Will the senators, not on the committee, read it? I doubt it. They will be too busy giving their opinions on selected portions. However, special interests will know about the particular provisions that affect them. As to the senators on the committee, staffers will give summaries. How much they understand or care about provisions that affect the general interests in contrast to the interests that elect them is unknown.

The welfare state makes a mockery of the rule of law and of representative democracy.
--from "Planning And Democracy: Redux" by Mario Rizzo

Economic Correction Disease

Another national emergency! Terrorism…the banking crisis…now Swine Flu.

Why it is an emergency, we don’t know. Our sister, living in Virginia tells us that several of her grandchildren have come down with the Swine Flu. It doesn’t seem to bother them anymore than any other flu.

But every emergency is an opportunity. The feds don’t want to waste it. Instead, they swing into operation with a rescue plan. It will end up costing billions…hundreds of billions…or maybe even trillions. We don’t know what they’ve got in mind. But we know what will come of it. It will end up extending the power and influence of the government. So far, the feds are the only real winners from any of these crises. Federal outlays, as a percentage of GDP have shot up from less than 20% of GDP in 2000 to more than 26% in 2009.

Will it do any good? Public health is not central banking. And it’s not economic planning. Force everyone to wear a surgical mask and maybe lives would be spared. Or, maybe not. Without the immunity of occasional bouts of flu, who knows? Maybe people would be more susceptible to the next disease. The American Indians were almost wiped out…because they had no immunity to European diseases. . . .

David Einhorn, one of the few people to make money in the crash of sub-prime debt:

“The financial reform on the table is analogous to our response to airline terrorism by frisking grandma and taking away everyone’s shampoo. It gives the appearance of ‘doing something’ and adds to our bureaucracy without really making anything safer.”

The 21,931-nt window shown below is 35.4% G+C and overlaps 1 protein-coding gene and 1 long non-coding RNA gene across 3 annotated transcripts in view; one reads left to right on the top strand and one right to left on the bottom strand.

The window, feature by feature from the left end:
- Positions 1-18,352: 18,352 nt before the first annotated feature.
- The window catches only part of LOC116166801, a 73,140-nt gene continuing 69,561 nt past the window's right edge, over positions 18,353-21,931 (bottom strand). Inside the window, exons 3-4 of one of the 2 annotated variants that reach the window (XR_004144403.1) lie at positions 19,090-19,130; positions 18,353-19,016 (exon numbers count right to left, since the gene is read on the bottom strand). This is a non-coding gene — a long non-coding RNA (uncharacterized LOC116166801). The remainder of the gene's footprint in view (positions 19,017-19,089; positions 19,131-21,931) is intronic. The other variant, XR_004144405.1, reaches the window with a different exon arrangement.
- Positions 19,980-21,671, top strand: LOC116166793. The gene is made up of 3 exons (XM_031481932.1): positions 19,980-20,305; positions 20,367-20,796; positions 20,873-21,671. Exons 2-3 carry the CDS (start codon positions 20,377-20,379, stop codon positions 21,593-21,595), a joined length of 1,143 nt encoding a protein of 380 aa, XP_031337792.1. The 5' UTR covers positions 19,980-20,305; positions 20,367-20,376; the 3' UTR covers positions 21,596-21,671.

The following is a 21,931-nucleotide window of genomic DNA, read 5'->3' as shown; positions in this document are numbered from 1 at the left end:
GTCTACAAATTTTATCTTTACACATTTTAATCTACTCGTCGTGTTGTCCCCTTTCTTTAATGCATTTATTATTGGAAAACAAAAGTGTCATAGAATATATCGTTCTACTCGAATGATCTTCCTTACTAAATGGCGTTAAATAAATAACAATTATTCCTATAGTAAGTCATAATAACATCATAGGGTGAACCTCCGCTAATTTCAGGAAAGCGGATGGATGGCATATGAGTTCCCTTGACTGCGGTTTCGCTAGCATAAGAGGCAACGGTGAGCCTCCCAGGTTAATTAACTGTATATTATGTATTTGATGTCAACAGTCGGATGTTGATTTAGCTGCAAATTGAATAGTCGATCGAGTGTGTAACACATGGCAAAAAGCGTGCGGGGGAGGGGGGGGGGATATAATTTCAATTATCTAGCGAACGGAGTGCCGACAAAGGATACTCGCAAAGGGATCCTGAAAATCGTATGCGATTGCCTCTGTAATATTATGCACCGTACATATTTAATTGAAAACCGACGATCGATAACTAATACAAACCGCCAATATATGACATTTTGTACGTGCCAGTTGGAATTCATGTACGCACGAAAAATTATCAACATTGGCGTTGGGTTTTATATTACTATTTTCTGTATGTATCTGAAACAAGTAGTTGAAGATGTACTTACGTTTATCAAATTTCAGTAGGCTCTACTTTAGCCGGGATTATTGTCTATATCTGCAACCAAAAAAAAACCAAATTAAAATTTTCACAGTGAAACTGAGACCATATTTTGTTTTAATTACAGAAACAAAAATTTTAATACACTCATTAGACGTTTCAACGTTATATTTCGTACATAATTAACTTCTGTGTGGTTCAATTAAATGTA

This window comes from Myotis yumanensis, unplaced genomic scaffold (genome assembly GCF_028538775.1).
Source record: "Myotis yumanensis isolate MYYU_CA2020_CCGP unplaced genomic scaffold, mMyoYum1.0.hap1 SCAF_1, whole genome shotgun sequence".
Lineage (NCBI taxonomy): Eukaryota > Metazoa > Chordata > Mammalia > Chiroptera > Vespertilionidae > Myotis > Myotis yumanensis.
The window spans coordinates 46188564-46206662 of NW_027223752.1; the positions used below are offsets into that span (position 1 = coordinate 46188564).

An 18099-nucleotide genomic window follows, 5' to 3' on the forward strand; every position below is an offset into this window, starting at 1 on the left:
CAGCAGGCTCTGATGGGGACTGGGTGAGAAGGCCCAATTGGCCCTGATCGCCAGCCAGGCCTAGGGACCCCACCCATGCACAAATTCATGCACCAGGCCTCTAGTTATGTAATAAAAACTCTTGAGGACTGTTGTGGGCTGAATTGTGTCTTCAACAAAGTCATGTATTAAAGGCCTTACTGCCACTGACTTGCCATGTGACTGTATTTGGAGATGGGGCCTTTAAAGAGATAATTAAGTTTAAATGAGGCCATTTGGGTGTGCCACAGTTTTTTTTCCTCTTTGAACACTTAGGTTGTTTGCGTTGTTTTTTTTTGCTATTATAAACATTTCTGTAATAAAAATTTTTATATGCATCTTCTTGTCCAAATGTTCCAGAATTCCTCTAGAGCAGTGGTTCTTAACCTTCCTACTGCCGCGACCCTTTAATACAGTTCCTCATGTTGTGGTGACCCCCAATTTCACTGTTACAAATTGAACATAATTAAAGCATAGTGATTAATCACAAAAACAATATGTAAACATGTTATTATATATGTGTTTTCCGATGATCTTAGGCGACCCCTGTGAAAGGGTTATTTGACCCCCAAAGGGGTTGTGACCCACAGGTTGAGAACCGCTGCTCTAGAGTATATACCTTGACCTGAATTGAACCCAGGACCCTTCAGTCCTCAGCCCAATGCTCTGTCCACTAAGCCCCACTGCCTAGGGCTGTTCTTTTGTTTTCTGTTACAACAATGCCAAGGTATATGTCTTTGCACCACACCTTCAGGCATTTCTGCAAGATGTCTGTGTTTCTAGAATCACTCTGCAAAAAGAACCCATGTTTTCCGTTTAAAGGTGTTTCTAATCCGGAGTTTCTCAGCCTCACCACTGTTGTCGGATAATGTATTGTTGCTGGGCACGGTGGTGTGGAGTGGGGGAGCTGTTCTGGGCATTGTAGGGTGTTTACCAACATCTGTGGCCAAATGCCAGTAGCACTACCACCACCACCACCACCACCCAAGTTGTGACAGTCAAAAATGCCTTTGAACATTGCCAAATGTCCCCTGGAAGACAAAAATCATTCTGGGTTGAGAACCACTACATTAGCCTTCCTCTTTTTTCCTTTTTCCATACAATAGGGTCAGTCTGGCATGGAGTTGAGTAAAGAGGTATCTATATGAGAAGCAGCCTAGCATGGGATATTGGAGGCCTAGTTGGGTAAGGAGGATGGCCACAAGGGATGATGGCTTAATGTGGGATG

The Wall Street Journal reports that even bankruptcy can be a good thing. “Household Debt Can Hasten Recovery…when it goes unpaid,” says a headline.

The whole idea of a correction is to wash out mistakes. If people can pay their debts down, the mistakes are corrected. The system is strengthened. If they can’t, the process of correction can happen faster. Bad debts are written off quickly. Then, a real recovery can begin. Either way, the system comes back in better shape.

Too bad the feds are getting in the way!

A decent correction should carry off those who made the biggest mistakes – in the present case, the firms on Wall Street that wagered billions on a bigger and bigger bubble. But instead of letting them go broke, the feds rewarded them.

Wall Street profits are a ‘gift’ from the state, says George Soros.

But wait, what kind of gift is this? If you give $100 to your neighbor, that’s a gift. But what if you tax your neighbor on the left $100 in order to give the money to your neighbor on the right? That’s a gift too…but of a special kind. You’re ‘redistributing the wealth,’ you might say.

And what if you do a quantitative easing? You know, you print up a $100 bill and give it to your neighbor? That’s a gift too.

Yeah, thanks a lot.

Meanwhile, the recession is said to have come to an end in the US. GDP growth is positive, say the papers. But if this is a recovery, let’s hope it comes to an end soon.